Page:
- Charles Schwab says pot not big enough for him to buy a ticket
- Lottery `a fraud, a tax on the poor,' Charles Royce says
Among Powerball ticket holders for today’s more-than-a-billion pot, count George Roberts, the ‘R’ of KKR & Co.
“I always buy a ticket," Roberts said Tuesday night at the Museum of American Finance annual gala. To be precise, he puts up the money and a buddy named Sam, who has worked for him for 26 years, buys the tickets. And his advice for a winner? “Buy some index funds, live frugally, give what you don’t need away because other people can use it, don’t try to do anything fancy, and don’t invest with your friends."
Despite that last rule, Roberts has asked friends to invest with his firm, as he explained while introducing honoree Charles Schwab during dinner at Cipriani Wall Street (former Treasury Secretary Robert Rubin was the other honoree).
Early on in their friendship of more than 50 years, Roberts asked Schwab after one of their weekly tennis matches to invest $50,000 with KKR. Schwab said if he had $50,000, he’d invest in his own firm. “And obviously he’s done very well with that," Roberts said.
Years later, Schwab enlisted KKR to help him buy back his company from Bank of America for $280 million. “Today, Schwab has a market cap of about $40 billion, so, pretty good deal Chuck," Roberts said.
The lesson: there are probably better ways to make a fortune than buying a lottery ticket.
Schwab was honored as an innovator whose company has made investing (and potential fortune-building) accessible to millions of Americans. Low-priced commissions and the ability to trade online and over the telephone are a few examples of how.
Schwab said he’d buy a ticket only if the pot was really big -- $2 billion or more. But this week’s payoff was large enough to lure other gala guests, among them Michael Sullivan, chief of staff at Point72 Asset Management, who said he bought 20 Quick Pick tickets.
Anthony Scaramucci of SkyBridge Capital bought two tickets and, if he wins, “Mario’s going to run the money," he said, of Mario Gabelli, founder of Gamco Investors Inc.
Gabelli said he’d advise a winner to “Take 5 percent and just go crazy. The other 95 percent, put it away." Gabelli’s wife, Regina Pitaro, head of institutional marketing at Gamco, bought 10 tickets.
Glenn Kaufman, who runs a family office, said he’d received a lottery ticket as a gift from his carpenter. If he wins, Kaufman said he’d split the winnings because the carpenter wants to start a nonprofit.
One nonprofit that a winner could support would be the Museum of American Finance, suggested its president, David Cowen.
“This museum can teach about how to pull people out of poverty," Scaramucci said surrounded by exhibitions on bonds, commodities trading and stock markets.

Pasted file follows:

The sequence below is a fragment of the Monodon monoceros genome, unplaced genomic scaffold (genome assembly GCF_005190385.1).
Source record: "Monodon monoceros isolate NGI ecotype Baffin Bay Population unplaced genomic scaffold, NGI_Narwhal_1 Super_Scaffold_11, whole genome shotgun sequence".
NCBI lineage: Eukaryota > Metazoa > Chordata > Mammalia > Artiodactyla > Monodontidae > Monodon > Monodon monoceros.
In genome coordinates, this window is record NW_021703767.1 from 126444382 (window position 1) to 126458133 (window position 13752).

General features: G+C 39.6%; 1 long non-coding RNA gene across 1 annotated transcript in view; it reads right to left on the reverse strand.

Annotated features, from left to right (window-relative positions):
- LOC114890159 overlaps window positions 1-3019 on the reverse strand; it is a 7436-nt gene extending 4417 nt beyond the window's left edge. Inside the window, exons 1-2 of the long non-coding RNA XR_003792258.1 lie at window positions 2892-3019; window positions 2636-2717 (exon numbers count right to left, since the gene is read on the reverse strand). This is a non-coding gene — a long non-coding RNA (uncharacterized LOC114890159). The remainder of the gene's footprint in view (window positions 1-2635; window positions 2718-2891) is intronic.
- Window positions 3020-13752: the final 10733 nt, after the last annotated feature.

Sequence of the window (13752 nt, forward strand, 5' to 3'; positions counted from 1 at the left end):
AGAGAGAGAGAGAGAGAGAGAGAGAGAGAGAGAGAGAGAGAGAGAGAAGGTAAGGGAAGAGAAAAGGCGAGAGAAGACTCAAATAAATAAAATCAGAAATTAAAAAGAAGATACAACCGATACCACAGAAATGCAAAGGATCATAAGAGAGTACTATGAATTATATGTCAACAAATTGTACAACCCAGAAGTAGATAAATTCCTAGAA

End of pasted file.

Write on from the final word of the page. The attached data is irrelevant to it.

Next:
“A large player in wealth generation, historically, has been Wall Street," said Joe Ricketts, founder of TD Ameritrade. “So we ought to celebrate capitalism and celebrate the benefits of our free enterprise system, which is evidenced in all these pictures."
Lotteries have long been a form of public financing and the museum has tickets from the Revolutionary and early Federal era in its collections, said Richard Sylla, the museum’s chairman. He said his dorm at Harvard was built in the early 1800s partly with lottery money.
That illustrious history was not enough, however, to convince Charles Royce of a lottery’s virtues. “It’s a fraud, basically a tax on the poor," said the chief executive officer of Royce and Associates.
John Davidson, chief compliance officer at Citigroup, had a professional excuse for not playing. “Compliance guys can’t buy lottery tickets," he said.
Even though whole branches of mathematics have developed out of gambling, it won’t be a permanent exhibition topic at the National Museum of Mathematics. “There’s still a sector for whom gambling is a vice," said Glen Whitney, the museum’s founder. “It’s not a family topic."
Whitney said those who buy lottery tickets “want to pay for the entertainment -- that little extra thrill when you watch the draw on TV. Your life will be better off if you take that dollar and deposit it in a bank account."
The Museum of American Finance’s director of education, Chris Meyers, offered three-part advice for the people who beat the odds:
"One, do whatever you can to try to remain anonymous," Meyers said. "Two, get sound legal advice. Now all of the sudden you have a net worth which somebody might be willing to do you harm to get, you want to make sure your assets are protected. Three, get a financial adviser." Specifically, Meyers said seek out help that offers a mix of self-education and advisement.
What would Meyers do if some of the Powerball money came to the museum? Perhaps, he’d steal a move out of the movie “The Big Short" and hire “hot models to sit around in a hot tub with champagne to explain" the vernacular of finance.